In an election where less than ten percent of Princeton’s 19,145 registered voters turned out to vote, a school referendum asking for $10.9 million for school improvements was approved on Monday. The vote was 1,238 to 571 with 58 people voting by mail.
Approval of the referendum means an estimated $150 a year more in taxes for the average Princeton homeowner.
In a September 12 “Princeton Public Schools Report,” Superintendent Judy Wilson described work to be funded by the referendum as “maintenance and safety projects, and a couple of instructional projects.” This will include “ necessary work” on roofs and windows; drainage systems; “safety work” to improve fields and track; and “energy efficiencies across the system.”
Ms. Wilson pointed out that it has been 11 years since the last school referendum. “It’s time to take care of some of the basics, essential projects that must and will be taken care of,” she observed. The availability of “great interest rates” and low construction rates make this a particularly attractive time to do the work, she added.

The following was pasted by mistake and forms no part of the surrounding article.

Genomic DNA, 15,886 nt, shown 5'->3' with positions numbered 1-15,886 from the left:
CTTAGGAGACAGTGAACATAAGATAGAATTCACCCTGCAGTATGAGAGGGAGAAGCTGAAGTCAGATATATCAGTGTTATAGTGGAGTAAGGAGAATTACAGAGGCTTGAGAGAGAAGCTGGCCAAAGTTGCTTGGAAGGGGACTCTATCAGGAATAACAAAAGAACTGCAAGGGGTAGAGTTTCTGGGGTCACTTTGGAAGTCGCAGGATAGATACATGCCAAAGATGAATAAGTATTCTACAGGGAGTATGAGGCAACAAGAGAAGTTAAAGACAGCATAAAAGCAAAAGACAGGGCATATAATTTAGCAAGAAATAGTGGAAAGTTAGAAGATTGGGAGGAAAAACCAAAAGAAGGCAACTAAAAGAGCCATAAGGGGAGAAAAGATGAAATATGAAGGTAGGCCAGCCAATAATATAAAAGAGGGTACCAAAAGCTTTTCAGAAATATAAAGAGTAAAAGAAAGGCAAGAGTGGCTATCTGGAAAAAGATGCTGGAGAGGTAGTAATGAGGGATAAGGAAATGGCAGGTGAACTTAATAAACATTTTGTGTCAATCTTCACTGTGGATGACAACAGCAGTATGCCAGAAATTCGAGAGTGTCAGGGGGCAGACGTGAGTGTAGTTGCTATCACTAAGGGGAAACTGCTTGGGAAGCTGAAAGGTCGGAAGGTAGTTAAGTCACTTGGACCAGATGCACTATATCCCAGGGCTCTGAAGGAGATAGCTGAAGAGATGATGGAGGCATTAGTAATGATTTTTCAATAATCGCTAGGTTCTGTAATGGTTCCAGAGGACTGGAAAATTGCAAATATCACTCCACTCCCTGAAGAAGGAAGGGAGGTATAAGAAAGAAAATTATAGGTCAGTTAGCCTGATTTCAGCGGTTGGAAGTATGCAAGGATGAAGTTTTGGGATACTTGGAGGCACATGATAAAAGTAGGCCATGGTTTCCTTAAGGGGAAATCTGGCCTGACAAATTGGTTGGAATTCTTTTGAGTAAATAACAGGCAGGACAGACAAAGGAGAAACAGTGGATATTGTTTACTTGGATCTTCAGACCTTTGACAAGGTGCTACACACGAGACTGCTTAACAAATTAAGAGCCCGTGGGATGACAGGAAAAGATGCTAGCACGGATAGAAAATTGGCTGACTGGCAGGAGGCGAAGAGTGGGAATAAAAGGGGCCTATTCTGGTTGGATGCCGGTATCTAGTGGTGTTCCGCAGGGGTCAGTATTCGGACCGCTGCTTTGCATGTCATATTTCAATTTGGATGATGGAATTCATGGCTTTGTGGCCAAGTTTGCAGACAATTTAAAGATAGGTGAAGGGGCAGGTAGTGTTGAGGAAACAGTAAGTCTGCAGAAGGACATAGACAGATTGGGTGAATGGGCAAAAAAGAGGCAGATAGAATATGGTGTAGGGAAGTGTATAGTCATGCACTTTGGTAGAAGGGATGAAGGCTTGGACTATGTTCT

Proposed projects funded by the additional money at all four elementary schools will include installation of gym air handlers, upgraded playground equipment, and extensions of security and technology systems. Plans for Johnson Witherspoon Middle School include “repurposing” the old gym into a media center; air conditioning second-floor classrooms; and interior fire-door replacement. Track, turf and bleacher replacements, “select locker replacements,” and renovations to create additional instructional space are some of the projects slated to take place at Princeton High School.
“Monday’s referendum is relatively small and focused only on needs in those portions of buildings and grounds that have arisen since or were not addressed in prior construction,” noted a statement released by the Board of Education. Board members noted that “each of the projects identified for this referendum has been reviewed for over 18 months in public meetings of the Board’s Facilities Committee.” They echoed Ms. Wilson’s comment about this being “an optimal time to take advantage of low construction
bids and capture historically low interest rates,” and pointed out that applying to state agencies, which are not awarding any new grants for facility projects, was not an option at this time.
The district estimated that all the work will be completed during the next 18 to 24 months.